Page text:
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Unemployment on the retreat

| Economic factors

South Africa’s unemployment rate in the fourth quarter of last year retreated from its highest in 13 years, as key sectors hired more workers in a further sign of recovery in an economy that flirted with recession in 2016.

Unemployment stood at 26.5 percent of the labour force in the fourth quarter, down from 27.1 percent in the third quarter, data from Statistics SA showed yesterday.

In its quarterly labour force survey, which polls households, the agency said this amounted to 5.781million people without jobs in the fourth quarter compared with 5.873million previously.

It said the growth in employment was mainly driven by the services industry and the transport and manufacturing sectors.

The currency responded by firming more than 1 percent to its strongest in three months against the dollar, having already gained earlier as global risk sentiment improved following the resignation of the US national security adviser.

Nedbank economist Johannes Khosa said the South African data showed that economic conditions were improving, but warned that the decrease in joblessness was coming off a very low base and that the improvement would be difficult to sustain.

“Remember the numbers are not seasonally adjusted and you find that firms tend to employ more people in the fourth quarter, so it’s hard to read too much into the figures,” Khosa said.

South Africa’s economy is set to have expanded by only 0.4 percent in 2016, according to the Reserve Bank, which also estimates growth of 1.1 percent for 2017, well short of the government’s target of 5 percent annual growth.

Read also: Unemployment eases in last quarter

The expanded definition of unemployment, which includes people who have stopped looking for work, also decreased to 35.6 percent in the fourth quarter, from 36.3 percent in the previous quarter.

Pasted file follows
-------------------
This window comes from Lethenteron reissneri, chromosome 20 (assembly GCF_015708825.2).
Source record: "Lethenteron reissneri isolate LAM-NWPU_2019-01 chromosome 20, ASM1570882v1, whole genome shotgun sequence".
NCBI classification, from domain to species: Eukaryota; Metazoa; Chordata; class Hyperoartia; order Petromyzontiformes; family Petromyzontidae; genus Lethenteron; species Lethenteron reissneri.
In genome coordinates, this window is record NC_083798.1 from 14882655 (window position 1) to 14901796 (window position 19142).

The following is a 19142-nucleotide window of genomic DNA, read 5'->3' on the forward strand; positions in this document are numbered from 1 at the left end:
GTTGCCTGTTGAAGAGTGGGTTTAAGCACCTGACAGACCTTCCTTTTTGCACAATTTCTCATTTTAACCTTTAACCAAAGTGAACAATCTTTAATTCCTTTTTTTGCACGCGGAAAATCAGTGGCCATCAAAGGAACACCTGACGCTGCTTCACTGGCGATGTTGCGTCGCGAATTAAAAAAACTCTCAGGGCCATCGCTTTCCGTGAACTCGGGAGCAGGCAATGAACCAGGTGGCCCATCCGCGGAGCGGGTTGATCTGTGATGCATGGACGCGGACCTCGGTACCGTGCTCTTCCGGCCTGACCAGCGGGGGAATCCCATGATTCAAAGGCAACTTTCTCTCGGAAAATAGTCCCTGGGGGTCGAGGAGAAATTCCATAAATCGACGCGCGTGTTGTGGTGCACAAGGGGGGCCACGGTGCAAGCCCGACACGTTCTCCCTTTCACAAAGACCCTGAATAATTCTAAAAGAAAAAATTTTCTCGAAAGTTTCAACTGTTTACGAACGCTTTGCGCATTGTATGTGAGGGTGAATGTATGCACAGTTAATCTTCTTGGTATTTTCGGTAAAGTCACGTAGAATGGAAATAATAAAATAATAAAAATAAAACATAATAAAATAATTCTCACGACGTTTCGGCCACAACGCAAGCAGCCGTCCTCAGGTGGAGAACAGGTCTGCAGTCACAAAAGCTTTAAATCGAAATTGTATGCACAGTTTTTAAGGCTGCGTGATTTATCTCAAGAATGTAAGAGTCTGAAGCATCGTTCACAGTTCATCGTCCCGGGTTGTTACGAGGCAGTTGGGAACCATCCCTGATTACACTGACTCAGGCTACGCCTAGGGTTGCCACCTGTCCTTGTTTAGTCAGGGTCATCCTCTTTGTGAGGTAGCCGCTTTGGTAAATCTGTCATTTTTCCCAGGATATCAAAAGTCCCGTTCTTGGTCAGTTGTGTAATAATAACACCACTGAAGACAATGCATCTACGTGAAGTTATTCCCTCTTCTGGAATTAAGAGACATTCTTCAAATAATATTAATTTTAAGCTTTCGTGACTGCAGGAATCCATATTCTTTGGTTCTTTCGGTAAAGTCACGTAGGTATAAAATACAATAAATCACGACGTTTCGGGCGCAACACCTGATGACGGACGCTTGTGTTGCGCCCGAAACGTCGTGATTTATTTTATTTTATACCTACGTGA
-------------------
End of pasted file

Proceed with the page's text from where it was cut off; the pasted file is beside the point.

Kamilla Kaplan, an economist at Investec, said the pace of job creation falls short of the target of the National Development Plan of 611000 new jobs per year, to bring the unemployment rate down to 4percent by 2020 and to 6percent by 2030.

“This rate of job creation is premised on 5percent per annum economic growth.”

Kaplan said economic growth essentially stagnated in 2016 and she forecast only a modest recovery in growth towards 2 percent by 2020.

As such, unemployment rates are likely to remain stubbornly high.

Eight of the 10 industries reported increased employment levels, with the largest gains registered in government, transport, manufacturing and agriculture.

“The government has been the largest employer since the 2008/09 recession, but fiscal constraints mean the government is no longer afforded the scope to continue expanding the civil service,” Kaplan said. “The onus of job creation therefore falls on the private sector.”

Economists.dotcoza economist Mike Schussler said although it was too early to say whether the latest figures signal a change in trend, the improved rainfall in the northern parts of the country, together with recovering commodity prices, suggested that the primary economy’s prospects were faring better.

“This sentiment is augmented by other industry statistics, such as the January Manufacturing Purchasing Managers’ Index and new car sales,” Schussler said.

Additional reporting by Reuters.


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